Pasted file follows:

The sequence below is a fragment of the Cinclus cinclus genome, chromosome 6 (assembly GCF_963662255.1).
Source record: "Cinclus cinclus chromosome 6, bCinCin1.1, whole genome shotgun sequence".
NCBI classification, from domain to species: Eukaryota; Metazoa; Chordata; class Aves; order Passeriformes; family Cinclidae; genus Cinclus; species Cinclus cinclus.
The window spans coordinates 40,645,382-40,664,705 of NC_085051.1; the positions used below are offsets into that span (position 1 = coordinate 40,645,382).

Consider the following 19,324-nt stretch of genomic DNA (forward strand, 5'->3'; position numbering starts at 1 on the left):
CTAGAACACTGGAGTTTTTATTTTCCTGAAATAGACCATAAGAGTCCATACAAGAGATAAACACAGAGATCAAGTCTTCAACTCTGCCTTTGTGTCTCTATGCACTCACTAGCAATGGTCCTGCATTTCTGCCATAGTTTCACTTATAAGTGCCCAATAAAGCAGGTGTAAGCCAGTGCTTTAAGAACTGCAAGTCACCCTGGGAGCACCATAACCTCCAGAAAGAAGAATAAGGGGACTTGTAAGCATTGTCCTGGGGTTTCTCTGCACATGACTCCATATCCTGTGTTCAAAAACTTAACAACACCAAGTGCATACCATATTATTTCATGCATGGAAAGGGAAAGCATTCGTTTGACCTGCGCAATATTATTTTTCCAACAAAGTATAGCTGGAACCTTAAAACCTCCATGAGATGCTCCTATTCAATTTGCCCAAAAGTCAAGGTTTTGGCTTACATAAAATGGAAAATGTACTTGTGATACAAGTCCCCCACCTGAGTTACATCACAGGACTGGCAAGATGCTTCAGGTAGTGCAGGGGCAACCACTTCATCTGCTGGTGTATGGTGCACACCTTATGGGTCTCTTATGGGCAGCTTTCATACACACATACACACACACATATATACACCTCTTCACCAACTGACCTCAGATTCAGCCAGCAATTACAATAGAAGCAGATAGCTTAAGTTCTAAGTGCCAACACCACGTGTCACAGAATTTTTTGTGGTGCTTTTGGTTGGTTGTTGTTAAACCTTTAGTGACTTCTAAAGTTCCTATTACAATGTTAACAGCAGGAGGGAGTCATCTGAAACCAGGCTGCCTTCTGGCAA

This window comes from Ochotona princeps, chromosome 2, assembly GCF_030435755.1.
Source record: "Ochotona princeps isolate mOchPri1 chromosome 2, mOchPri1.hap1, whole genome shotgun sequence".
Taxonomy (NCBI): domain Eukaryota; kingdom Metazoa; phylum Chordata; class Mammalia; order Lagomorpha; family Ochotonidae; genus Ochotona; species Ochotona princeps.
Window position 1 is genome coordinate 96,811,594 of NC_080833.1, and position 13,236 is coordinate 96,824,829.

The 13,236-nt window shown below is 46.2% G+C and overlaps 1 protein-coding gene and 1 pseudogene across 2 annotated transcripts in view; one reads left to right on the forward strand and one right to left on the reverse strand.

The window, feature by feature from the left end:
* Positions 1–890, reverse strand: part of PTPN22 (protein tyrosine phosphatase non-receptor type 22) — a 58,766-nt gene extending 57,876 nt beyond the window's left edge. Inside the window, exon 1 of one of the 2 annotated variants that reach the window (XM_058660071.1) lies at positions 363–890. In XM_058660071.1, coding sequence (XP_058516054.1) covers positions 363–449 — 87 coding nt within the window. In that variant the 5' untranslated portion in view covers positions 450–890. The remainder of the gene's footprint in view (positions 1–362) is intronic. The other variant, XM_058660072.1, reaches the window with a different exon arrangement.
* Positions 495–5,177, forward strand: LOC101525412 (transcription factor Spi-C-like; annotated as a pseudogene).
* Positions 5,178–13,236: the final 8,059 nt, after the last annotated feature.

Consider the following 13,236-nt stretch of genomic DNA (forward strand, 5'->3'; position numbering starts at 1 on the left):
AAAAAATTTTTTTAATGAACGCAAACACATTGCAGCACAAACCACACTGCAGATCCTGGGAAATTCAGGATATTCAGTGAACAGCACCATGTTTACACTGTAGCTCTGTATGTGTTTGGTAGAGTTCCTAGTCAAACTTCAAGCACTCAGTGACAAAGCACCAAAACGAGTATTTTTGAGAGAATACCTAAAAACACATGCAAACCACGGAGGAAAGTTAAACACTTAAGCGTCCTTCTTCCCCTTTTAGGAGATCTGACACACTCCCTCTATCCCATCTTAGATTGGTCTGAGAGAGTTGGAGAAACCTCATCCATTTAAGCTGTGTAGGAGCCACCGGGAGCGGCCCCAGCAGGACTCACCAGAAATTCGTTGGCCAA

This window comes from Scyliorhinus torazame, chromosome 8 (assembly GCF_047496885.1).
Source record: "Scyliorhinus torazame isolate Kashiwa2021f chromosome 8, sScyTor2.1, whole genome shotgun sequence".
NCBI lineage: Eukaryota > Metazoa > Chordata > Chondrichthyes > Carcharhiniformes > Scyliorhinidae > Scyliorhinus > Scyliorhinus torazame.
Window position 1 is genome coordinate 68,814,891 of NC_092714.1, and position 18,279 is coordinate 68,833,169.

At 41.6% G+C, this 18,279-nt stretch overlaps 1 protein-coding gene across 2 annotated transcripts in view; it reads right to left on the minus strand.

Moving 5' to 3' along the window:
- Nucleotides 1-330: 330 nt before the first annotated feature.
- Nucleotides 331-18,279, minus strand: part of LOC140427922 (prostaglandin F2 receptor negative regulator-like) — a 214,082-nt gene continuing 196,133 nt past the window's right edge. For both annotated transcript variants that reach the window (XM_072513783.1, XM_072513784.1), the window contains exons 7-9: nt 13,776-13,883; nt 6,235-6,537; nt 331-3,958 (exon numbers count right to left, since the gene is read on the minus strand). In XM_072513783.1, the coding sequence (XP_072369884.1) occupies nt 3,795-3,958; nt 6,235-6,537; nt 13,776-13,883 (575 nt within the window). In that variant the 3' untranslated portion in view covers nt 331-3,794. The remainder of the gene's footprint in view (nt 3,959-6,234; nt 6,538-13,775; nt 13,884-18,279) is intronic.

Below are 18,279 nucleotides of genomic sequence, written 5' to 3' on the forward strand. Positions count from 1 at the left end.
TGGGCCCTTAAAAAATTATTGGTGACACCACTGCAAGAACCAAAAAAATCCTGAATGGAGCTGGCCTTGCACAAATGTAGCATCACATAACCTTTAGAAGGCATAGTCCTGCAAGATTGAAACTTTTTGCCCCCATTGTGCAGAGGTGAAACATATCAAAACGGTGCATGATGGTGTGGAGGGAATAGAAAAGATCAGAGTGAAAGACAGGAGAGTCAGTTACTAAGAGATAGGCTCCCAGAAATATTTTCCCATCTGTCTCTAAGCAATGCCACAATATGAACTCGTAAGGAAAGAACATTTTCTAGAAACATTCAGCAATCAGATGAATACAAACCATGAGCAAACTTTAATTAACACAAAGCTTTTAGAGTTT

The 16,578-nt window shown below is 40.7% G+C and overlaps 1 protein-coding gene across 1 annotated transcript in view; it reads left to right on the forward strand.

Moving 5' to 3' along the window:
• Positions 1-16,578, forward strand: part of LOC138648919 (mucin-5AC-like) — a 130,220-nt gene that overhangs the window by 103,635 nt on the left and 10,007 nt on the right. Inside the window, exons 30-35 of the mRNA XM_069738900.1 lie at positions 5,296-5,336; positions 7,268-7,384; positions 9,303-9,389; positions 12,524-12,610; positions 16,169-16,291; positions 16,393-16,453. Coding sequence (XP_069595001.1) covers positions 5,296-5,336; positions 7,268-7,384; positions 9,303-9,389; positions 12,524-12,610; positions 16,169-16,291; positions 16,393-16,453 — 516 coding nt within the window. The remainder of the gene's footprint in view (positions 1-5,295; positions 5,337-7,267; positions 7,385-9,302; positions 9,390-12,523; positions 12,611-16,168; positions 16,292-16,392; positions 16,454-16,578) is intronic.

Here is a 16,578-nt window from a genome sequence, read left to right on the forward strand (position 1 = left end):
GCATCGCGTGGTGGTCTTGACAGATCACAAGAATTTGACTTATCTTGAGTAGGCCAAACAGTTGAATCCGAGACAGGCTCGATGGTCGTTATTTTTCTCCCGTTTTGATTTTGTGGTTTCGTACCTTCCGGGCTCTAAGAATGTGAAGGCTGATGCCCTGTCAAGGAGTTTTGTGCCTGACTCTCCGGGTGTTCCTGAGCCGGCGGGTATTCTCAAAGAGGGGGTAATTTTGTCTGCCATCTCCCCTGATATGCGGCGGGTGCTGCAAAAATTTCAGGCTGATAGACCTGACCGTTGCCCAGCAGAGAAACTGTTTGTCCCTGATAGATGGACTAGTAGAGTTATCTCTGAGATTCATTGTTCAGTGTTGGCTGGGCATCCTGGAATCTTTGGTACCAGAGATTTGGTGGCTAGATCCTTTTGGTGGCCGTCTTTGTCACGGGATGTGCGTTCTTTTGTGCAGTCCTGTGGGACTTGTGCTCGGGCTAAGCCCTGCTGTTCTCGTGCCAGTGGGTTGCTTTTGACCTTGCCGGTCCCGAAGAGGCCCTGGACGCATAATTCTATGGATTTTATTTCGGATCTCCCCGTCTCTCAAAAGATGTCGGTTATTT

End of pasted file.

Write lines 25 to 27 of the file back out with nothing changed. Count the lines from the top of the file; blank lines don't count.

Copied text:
- Nucleotides 331-18,279, minus strand: part of LOC140427922 (prostaglandin F2 receptor negative regulator-like) — a 214,082-nt gene continuing 196,133 nt past the window's right edge. For both annotated transcript variants that reach the window (XM_072513783.1, XM_072513784.1), the window contains exons 7-9: nt 13,776-13,883; nt 6,235-6,537; nt 331-3,958 (exon numbers count right to left, since the gene is read on the minus strand). In XM_072513783.1, the coding sequence (XP_072369884.1) occupies nt 3,795-3,958; nt 6,235-6,537; nt 13,776-13,883 (575 nt within the window). In that variant the 3' untranslated portion in view covers nt 331-3,794. The remainder of the gene's footprint in view (nt 3,959-6,234; nt 6,538-13,775; nt 13,884-18,279) is intronic.

Below are 18,279 nucleotides of genomic sequence, written 5' to 3' on the forward strand. Positions count from 1 at the left end.
TGGGCCCTTAAAAAATTATTGGTGACACCACTGCAAGAACCAAAAAAATCCTGAATGGAGCTGGCCTTGCACAAATGTAGCATCACATAACCTTTAGAAGGCATAGTCCTGCAAGATTGAAACTTTTTGCCCCCATTGTGCAGAGGTGAAACATATCAAAACGGTGCATGATGGTGTGGAGGGAATAGAAAAGATCAGAGTGAAAGACAGGAGAGTCAGTTACTAAGAGATAGGCTCCCAGAAATATTTTCCCATCTGTCTCTAAGCAATGCCACAATATGAACTCGTAAGGAAAGAACATTTTCTAGAAACATTCAGCAATCAGATGAATACAAACCATGAGCAAACTTTAATTAACACAAAGCTTTTAGAGTTT